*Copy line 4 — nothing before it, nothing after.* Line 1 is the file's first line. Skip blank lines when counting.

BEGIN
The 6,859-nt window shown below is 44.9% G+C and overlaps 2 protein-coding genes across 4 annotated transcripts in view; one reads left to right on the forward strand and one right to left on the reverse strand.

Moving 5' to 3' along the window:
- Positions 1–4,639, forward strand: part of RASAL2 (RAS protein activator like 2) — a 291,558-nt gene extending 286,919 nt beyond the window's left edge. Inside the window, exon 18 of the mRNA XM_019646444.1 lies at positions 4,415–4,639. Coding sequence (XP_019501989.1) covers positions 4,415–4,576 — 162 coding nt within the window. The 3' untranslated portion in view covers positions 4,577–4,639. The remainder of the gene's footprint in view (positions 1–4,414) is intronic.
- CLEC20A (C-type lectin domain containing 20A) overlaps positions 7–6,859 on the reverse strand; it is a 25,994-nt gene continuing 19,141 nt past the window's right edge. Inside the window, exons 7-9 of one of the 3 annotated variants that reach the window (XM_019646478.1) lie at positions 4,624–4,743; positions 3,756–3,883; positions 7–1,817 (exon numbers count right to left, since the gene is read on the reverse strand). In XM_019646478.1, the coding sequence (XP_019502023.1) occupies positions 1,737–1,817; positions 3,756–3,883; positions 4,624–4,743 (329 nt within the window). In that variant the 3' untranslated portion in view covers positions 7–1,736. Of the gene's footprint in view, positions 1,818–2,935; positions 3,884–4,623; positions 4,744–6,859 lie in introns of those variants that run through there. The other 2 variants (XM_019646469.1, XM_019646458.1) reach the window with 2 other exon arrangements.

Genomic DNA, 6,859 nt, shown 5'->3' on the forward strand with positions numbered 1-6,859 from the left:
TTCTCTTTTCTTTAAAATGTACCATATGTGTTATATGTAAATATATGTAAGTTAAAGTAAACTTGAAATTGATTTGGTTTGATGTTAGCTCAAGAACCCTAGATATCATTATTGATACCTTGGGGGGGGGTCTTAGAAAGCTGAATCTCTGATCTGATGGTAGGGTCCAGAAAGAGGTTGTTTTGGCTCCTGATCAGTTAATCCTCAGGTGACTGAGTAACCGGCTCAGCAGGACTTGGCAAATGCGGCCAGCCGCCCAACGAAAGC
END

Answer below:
- CLEC20A (C-type lectin domain containing 20A) overlaps positions 7–6,859 on the reverse strand; it is a 25,994-nt gene continuing 19,141 nt past the window's right edge. Inside the window, exons 7-9 of one of the 3 annotated variants that reach the window (XM_019646478.1) lie at positions 4,624–4,743; positions 3,756–3,883; positions 7–1,817 (exon numbers count right to left, since the gene is read on the reverse strand). In XM_019646478.1, the coding sequence (XP_019502023.1) occupies positions 1,737–1,817; positions 3,756–3,883; positions 4,624–4,743 (329 nt within the window). In that variant the 3' untranslated portion in view covers positions 7–1,736. Of the gene's footprint in view, positions 1,818–2,935; positions 3,884–4,623; positions 4,744–6,859 lie in introns of those variants that run through there. The other 2 variants (XM_019646469.1, XM_019646458.1) reach the window with 2 other exon arrangements.